This is something that my doctor loved to threaten me with when I was carrying Lilly. It was ridiculous because 1. my daughter was perfectly normal sized and 2. I had no intention of birthing on my back, which is the primary cause of problems, and my doctor knew this and had agreed to it. She was just angry that I wouldn't consent to an unnecessary induction for her convenience.
What is Shoulder Dystocia? It's a very rare and serious complication in which baby's shoulders get stuck that affects babies of all sizes, though it occurs slightly more frequently in babies that are over 9lbs. It's still rare, however, and not something that you should spend time worrying about. There is no way to accurately predict it ahead of time and any provider talking about it is likely looking for the bigger paycheck that comes with a cesarean birth (the difference? vaginal birth: $10K, cesarean birth: $25K and a VBAC costs more than a regular vaginal birth, thus, it's always in an OBs best financial interest to go for a cesarean--though it's NOT in mom's OR baby's, as mom is 5.5 times more likely to die and baby is 3 times more likely to die and complications of less serious natures are far more frequent as well).
So, doctors love to say, "Your baby is too big," (usually based on faulty ultrasound data, despite the fact that ultrasounds can be wrong by 2lbs or even more and become useless in determining size after week 20). The reason is usually shoulder dystocia. Many techniques have been used over the years, including just killing the baby, though the most success has been found in the easiest technique to date--the Gaskin Maneuver. The Gaskin Maneuver consists of having mom roll onto all fours (or assisting if necessary). During the process, many babies become dislodged and pop right out. If this doesn't happen, then the doctor actually has better access to help wiggle the baby around until the shoulder releases and the rest of baby is born (Woods or Rubin maneuver).
Most obstetricians don't even know that this maneuver exists, though most midwives are trained in it. In one study, it was shown to be effective in 83% of use without any further maneuvers. No maternal or perinatal mortality occurred. Morbidity was noted in only four deliveries: a single case of postpartum hemorrhage that did not require transfusion (maternal morbidity, 1.2%), one infant with a fractured humerus and three with low APGAR scores (neonatal morbidity, 4.9%).
Many doctors use traction (pulling on baby's head) or fundal pressure (where the nurse climbs on the bed and jumps down onto your stomach) before anything else and these are not only the least effective techniques, but dangerous to mother and baby.
The McRoberts maneuver (where mom's legs are brought up as far back toward her stomach as possible, which realigns the pubic bone and can slip baby's shoulder out) should be tried first and if failing, suprapubic pressure (where the doctor or nurse makes a fist and pushes hard on the baby's shoulder just above the pubic bone) can be applied. Next, the Gaskin maneuver should be performed and if that fails, then Woods and Rubin maneuvers can be tried.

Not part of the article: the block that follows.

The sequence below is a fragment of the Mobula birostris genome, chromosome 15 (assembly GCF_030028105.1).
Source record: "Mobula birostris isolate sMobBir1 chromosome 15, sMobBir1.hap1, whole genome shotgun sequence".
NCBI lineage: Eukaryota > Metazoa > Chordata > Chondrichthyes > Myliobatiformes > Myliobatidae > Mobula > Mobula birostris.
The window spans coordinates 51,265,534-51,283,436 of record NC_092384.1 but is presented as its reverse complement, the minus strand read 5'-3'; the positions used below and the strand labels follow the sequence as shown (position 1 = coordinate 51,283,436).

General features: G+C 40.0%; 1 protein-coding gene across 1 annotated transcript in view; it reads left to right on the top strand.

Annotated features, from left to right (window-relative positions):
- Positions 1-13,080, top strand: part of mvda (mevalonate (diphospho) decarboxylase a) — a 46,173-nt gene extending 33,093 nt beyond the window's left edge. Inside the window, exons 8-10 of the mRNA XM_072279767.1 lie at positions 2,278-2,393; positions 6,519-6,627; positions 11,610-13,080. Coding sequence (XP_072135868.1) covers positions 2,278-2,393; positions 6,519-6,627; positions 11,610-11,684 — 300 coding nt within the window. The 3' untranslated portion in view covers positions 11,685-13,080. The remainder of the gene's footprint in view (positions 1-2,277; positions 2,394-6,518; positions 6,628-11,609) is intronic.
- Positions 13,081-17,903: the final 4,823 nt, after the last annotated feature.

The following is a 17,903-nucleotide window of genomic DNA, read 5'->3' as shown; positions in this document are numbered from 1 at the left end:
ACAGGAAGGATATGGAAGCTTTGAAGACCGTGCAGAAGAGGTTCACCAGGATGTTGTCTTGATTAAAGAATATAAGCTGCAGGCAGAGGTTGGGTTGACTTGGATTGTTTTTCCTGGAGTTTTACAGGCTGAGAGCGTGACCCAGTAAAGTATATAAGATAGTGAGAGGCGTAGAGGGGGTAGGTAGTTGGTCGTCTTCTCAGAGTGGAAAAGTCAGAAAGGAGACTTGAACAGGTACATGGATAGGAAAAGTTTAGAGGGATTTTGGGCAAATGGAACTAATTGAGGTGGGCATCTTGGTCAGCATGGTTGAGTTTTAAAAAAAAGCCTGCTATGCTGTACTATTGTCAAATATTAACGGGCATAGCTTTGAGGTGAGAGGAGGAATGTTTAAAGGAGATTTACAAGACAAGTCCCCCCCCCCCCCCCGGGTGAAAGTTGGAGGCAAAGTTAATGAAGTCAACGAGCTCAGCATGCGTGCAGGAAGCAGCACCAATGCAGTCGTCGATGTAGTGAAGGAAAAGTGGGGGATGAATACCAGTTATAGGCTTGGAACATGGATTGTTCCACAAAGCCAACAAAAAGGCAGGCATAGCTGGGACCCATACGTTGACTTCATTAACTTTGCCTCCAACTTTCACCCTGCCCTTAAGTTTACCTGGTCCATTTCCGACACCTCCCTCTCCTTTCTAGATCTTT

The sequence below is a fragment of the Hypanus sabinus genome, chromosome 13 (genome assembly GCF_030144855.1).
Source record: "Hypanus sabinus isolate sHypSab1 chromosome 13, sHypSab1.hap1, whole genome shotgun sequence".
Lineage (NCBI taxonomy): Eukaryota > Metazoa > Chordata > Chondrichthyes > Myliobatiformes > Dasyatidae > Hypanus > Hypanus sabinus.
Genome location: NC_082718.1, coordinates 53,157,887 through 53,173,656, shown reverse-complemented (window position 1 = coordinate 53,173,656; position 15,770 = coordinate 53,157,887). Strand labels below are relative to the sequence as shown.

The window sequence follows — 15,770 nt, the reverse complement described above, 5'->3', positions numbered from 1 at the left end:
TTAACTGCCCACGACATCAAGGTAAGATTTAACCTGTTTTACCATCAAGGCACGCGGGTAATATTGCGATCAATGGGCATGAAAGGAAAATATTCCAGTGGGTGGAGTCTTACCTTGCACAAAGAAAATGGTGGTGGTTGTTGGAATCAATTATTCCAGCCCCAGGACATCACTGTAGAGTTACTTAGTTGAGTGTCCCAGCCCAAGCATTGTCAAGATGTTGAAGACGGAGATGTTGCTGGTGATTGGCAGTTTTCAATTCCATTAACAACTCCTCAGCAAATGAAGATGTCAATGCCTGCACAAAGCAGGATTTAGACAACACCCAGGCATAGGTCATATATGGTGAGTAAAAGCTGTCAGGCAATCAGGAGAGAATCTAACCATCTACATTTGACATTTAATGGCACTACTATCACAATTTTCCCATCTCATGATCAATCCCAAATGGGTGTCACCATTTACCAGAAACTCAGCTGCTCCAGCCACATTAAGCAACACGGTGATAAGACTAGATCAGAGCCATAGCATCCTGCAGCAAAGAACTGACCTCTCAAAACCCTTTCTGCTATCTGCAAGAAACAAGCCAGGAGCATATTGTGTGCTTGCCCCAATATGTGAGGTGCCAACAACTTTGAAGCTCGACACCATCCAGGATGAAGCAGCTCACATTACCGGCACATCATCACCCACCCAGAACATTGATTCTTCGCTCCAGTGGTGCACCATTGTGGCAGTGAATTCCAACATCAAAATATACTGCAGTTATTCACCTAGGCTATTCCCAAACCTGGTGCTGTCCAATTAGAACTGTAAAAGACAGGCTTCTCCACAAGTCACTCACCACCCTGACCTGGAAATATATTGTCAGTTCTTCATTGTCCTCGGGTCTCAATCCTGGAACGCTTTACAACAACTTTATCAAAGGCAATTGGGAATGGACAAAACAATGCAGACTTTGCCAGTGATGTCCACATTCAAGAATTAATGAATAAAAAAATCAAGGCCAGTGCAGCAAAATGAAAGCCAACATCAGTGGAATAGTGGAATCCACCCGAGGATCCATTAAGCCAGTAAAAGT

McRoberts is effective in 39.5% of cases and in 58% with the addition of the suprapubic pressure. These methods can cause serious injury to the mother (McRoberts can injure mom's legs, particularly the femur and hips), but are typically safe to the baby. Woods does not have an available statistic for effectiveness and can break the baby's humerus. The Rubin maneuver is the opposite of Woods and requires less traction and causes significantly less injury.
Australia is currently training doctors in fracture of the clavicle, which has been dismissed until now as so dangerous to the baby and difficult to perform that it should not be used. However, it is
used in some cases and can be lifesaving for baby. It's a severe emergency procedure that should not be attempted until all
others have failed.
The Gaskin maneuver is most criticized due to it requiring the mother to be able to roll over and support herself on her hands and knees--something that is difficult, if not impossible, to do with a normal epidural. That's the only criticism, however, that is keeping it from being more widely studied and implemented.
The evidence from the literature on shoulder dystocia shows clearly that shoulder dystocia cannot
be predicted with any degree of accuracy and it cannot be prevented
by any specific strategies or maneuvers. Half of the babies in the Gaskin study were not
larger than average and many were in the 5lb range. The worst outcomes did occur in the 'macrosomic' (larger than 10lbs) category. However, 'macrosmia' is not a sole cause nor does it always lead to shoulder dystocia. In fact, over 90% of macrosomic babies can be delivered vaginally without incident.
Perhaps in those "birth plan creators" that are available all over the internet that include sections on emergency births, preferences on maneuvers should be included in the event of shoulder dystocia. It's unlikely that doctors would be open to this, however, despite evidence of effectiveness and safety of the procedure, simply because they have no experience with it.
The best thing you can do as a pregnant woman is to be educated and if your doctor brings up the issue, discuss it with him/her. Eve if they don't, it might be useful to know their typical management of shoulder dystocia in case of emergency and their willingness to attempt maneuvers with less risk to mother and baby, even if unconventional, before the more dangerous, riskier maneuvers. It's also important to stay calm and follow your care provider's direction if the complication does arise.
Woods Screw Maneuver: